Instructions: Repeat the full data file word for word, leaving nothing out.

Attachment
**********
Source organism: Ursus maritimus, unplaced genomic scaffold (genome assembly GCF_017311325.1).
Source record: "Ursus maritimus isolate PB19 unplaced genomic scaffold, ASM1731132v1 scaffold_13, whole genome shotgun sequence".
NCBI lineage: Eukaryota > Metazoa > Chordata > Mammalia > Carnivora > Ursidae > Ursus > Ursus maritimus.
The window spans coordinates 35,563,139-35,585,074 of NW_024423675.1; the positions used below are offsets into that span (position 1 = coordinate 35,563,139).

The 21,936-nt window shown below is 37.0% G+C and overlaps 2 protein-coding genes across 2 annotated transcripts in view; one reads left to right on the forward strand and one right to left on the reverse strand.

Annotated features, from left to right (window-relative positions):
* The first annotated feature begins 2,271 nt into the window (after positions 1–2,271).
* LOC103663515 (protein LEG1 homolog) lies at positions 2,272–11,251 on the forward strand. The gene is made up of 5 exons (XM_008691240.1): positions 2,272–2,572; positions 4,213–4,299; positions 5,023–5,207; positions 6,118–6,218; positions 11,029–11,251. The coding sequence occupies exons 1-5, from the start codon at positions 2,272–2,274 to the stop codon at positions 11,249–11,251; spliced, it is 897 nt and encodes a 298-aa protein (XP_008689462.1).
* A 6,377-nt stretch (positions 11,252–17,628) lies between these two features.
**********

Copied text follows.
Source organism: Ursus maritimus, unplaced genomic scaffold (genome assembly GCF_017311325.1).
Source record: "Ursus maritimus isolate PB19 unplaced genomic scaffold, ASM1731132v1 scaffold_13, whole genome shotgun sequence".
NCBI lineage: Eukaryota > Metazoa > Chordata > Mammalia > Carnivora > Ursidae > Ursus > Ursus maritimus.
The window spans coordinates 35,563,139-35,585,074 of NW_024423675.1; the positions used below are offsets into that span (position 1 = coordinate 35,563,139).

The 21,936-nt window shown below is 37.0% G+C and overlaps 2 protein-coding genes across 2 annotated transcripts in view; one reads left to right on the forward strand and one right to left on the reverse strand.

Annotated features, from left to right (window-relative positions):
* The first annotated feature begins 2,271 nt into the window (after positions 1–2,271).
* LOC103663515 (protein LEG1 homolog) lies at positions 2,272–11,251 on the forward strand. The gene is made up of 5 exons (XM_008691240.1): positions 2,272–2,572; positions 4,213–4,299; positions 5,023–5,207; positions 6,118–6,218; positions 11,029–11,251. The coding sequence occupies exons 1-5, from the start codon at positions 2,272–2,274 to the stop codon at positions 11,249–11,251; spliced, it is 897 nt and encodes a 298-aa protein (XP_008689462.1).
* A 6,377-nt stretch (positions 11,252–17,628) lies between these two features.